Monday, March 3, 2008


Carrie told me I should vent here - it is supposed to be healthy. I am unique in a way that is not normally thought of as "unigue." Generally, people think of people like me as annoyingly-likely-to-rant, lame, or geeky in a focused and exclusionary way. So here I will drop harangues like Texas raindrops about subjects about which the world at large could not care any less.

I don't really have any friends that share my opinions about my passions (a special thanks to my focused, exclusionary hobbies). I am way into cars in a way that made more sense directly after the War to car enthusiasts - only I like fuel injection. I love fast cars, and I love reliable cars. I like cars that can handle well. I respect cars with a comfortable ride even though comfort is not very high on my list of priorities. However, quantifiable attributes take the back seat for me to the intangible: fun. My short list of dream cars includes the Mazda Miata (I want one SO BAD!!!), 1st and 2nd gen MR2's, basically every Lotus ever, and the McLaren F1. 

I love to drive; I hate to commute. Other driver's definitely don't share priorities with me. They are slow, stupid, and typically predictably unpredictable. I love engineering prowess in a vehicle - if it serves a real purpose. Making room for twankies will never count. Mostly, I love when a car can show real verve and spunk beyond its outright capabilities. 

I like car racing, but I have not yet had the opportunity to get very deep into it. I despise NASCAR for its comatose-levels of excitement. The "high"-lights are when things go wrong. I want to see the engineering and driving talent coalesce into something beautiful. Formula 1 in slow-motion is visually symphonic to me watching the suspension and the rest of the chassis turn untoward levels of power into forward motion and bumps into ether. It astonishes me to think of the forces those machines see and to see the cars absorb and dissipate them so elegantly. 

Sports Car racing - especially Le Mans and the American Le Mans Series - is perhaps my favorite. The rules allow for so many interpretations and such varied solutions to the same problem that I am interested before regarding the movement. It doesn't hurt that there is nary a shortage of action one the races are underway. 

I would love to know someone who can both speak in car-code with me, and love the magic of communicative steering. I know they are out there - I read their columns and articles every month in my four car magazine subscriptions. Here at BYU, and many other places, people who are into cars tend to be blinded by numbers. Speed, acceleration, lateral G-forces, braking force, and transient response can all contribute to some adrenalin, but there is more. I want a Lotus Elan. The first one - not the cheesy cop-out FWD that came later. I believe in lightness by design. I believe in fun in relative slowness. I believe that new Mercedes can be a yawn embodied in a car compared to a BMW. I have driven some wickedly fast, boring cars. I have owned a slow, deliriously fun car (MkI MR2). Of course, the WRX I just sold was fast and fun, but I really miss my MR2 - or Senor Dos as I knew the little guy. I understand perfectly the advantages of automatic transmissions and automated constant mesh gearboxes, but the connection between man and machine with the use of three pedals is irreplaceable.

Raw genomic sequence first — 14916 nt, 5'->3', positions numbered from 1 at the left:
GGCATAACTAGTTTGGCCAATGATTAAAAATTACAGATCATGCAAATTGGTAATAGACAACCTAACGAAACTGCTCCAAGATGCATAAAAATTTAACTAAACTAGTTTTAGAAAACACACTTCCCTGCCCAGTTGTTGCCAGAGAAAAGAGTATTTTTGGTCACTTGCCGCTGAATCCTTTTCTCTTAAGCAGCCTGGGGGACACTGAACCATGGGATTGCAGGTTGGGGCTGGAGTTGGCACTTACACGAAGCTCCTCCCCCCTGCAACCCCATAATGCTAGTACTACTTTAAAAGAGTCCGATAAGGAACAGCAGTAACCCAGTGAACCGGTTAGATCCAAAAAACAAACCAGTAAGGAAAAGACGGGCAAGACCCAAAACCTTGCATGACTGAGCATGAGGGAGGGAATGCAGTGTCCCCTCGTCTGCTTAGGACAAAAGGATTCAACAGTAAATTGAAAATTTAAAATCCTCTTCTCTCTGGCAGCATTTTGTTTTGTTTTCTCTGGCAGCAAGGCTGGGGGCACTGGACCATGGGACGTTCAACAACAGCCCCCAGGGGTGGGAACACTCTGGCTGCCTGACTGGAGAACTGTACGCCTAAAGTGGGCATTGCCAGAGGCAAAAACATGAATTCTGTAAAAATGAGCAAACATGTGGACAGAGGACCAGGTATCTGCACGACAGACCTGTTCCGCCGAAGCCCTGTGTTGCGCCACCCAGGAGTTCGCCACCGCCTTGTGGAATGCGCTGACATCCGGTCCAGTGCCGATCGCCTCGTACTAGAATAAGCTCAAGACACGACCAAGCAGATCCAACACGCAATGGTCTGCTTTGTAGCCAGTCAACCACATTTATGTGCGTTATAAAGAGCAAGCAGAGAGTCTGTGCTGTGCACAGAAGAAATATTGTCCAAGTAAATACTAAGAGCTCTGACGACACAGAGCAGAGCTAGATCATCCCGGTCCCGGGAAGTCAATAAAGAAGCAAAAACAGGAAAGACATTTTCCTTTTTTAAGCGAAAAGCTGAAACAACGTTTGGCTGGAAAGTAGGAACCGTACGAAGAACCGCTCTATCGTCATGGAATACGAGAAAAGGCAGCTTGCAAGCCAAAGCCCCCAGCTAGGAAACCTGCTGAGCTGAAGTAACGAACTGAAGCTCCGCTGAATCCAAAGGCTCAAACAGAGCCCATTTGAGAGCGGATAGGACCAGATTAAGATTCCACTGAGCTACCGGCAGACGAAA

I love high-tech - for family cars. And possibly for hypercars. But I hope the Miata and Lotuses in general stick around. I wish we Americans weren't so stuck on airbags, stereos and A/C - without preaching about bling presently. It weighs so much, adds so little (except perhaps for the A/C - but I want the choice to go the masochist route), and has been over-hyped. I want a car with no radio and no place to hang my phone while set on speaker-phone-operation. The freedom that could provide might put masseuseses(es) out of business permanently. Unless they want to work on the stiff forearms and clenched jaws. Honestly, the biggest downside I can see in moving back the Motherland (obviously, Texas) someday is the lack of curves in the roads. I want a whole string of different character bends to test my mettle and let me meld with machine.

Pennsylvania, conversely, appeals to me solely for its delicious blacktop. Silky black ribbons meandering through gorgeous forests abound for my gleeful pleasure - pure automotive heaven. 

I think I could be buddies with Peter Egan - he is a sucker for an old Lotus, an old Ducati, an old Strat, and an old Marshall. I'll take all four, please.


Morgan said...


Excuse me if I come across a little delirious. I'm still in a state of shock from being able to read and understand most of your blog.

Welcome to the blogosphere. I'm looking forward to more of your ridiculous obsessions on cars and music. But wait, in this last blog you didn't say anything about music. What up? BTW, I'm still enjoying the CD you gave me.

Jennifer said...

I am enjoying learning more about you on your blog, Bri. I do NOT think of you as all that geeky mumbo-jumbo you were talking about. Well, not in a BAD way - mostly in an endearing way :)